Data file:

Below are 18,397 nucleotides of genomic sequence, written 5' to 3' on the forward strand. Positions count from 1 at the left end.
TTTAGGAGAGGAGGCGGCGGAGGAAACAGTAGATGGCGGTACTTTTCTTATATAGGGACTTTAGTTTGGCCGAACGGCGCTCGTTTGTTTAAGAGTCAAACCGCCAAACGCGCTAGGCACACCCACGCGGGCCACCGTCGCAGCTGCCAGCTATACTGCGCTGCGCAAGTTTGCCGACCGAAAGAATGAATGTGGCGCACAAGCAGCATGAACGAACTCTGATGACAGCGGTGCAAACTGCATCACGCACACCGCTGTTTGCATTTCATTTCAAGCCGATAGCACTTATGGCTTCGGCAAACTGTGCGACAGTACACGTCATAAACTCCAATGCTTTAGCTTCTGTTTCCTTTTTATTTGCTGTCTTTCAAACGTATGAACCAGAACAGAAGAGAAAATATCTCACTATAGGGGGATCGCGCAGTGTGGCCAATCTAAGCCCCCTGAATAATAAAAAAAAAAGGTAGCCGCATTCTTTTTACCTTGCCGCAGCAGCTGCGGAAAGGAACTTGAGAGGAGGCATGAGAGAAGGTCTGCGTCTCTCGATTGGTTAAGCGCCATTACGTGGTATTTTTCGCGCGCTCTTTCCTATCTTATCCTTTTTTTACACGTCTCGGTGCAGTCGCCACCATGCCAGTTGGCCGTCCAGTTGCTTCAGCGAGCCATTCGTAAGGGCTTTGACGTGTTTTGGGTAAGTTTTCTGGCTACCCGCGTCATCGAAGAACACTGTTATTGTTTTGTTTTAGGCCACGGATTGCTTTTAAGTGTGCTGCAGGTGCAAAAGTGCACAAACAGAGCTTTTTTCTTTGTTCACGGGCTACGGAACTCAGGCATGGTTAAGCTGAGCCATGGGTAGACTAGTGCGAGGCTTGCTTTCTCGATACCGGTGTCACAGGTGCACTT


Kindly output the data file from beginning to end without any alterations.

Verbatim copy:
Below are 18,397 nucleotides of genomic sequence, written 5' to 3' on the forward strand. Positions count from 1 at the left end.
TTTAGGAGAGGAGGCGGCGGAGGAAACAGTAGATGGCGGTACTTTTCTTATATAGGGACTTTAGTTTGGCCGAACGGCGCTCGTTTGTTTAAGAGTCAAACCGCCAAACGCGCTAGGCACACCCACGCGGGCCACCGTCGCAGCTGCCAGCTATACTGCGCTGCGCAAGTTTGCCGACCGAAAGAATGAATGTGGCGCACAAGCAGCATGAACGAACTCTGATGACAGCGGTGCAAACTGCATCACGCACACCGCTGTTTGCATTTCATTTCAAGCCGATAGCACTTATGGCTTCGGCAAACTGTGCGACAGTACACGTCATAAACTCCAATGCTTTAGCTTCTGTTTCCTTTTTATTTGCTGTCTTTCAAACGTATGAACCAGAACAGAAGAGAAAATATCTCACTATAGGGGGATCGCGCAGTGTGGCCAATCTAAGCCCCCTGAATAATAAAAAAAAAAGGTAGCCGCATTCTTTTTACCTTGCCGCAGCAGCTGCGGAAAGGAACTTGAGAGGAGGCATGAGAGAAGGTCTGCGTCTCTCGATTGGTTAAGCGCCATTACGTGGTATTTTTCGCGCGCTCTTTCCTATCTTATCCTTTTTTTACACGTCTCGGTGCAGTCGCCACCATGCCAGTTGGCCGTCCAGTTGCTTCAGCGAGCCATTCGTAAGGGCTTTGACGTGTTTTGGGTAAGTTTTCTGGCTACCCGCGTCATCGAAGAACACTGTTATTGTTTTGTTTTAGGCCACGGATTGCTTTTAAGTGTGCTGCAGGTGCAAAAGTGCACAAACAGAGCTTTTTTCTTTGTTCACGGGCTACGGAACTCAGGCATGGTTAAGCTGAGCCATGGGTAGACTAGTGCGAGGCTTGCTTTCTCGATACCGGTGTCACAGGTGCACTT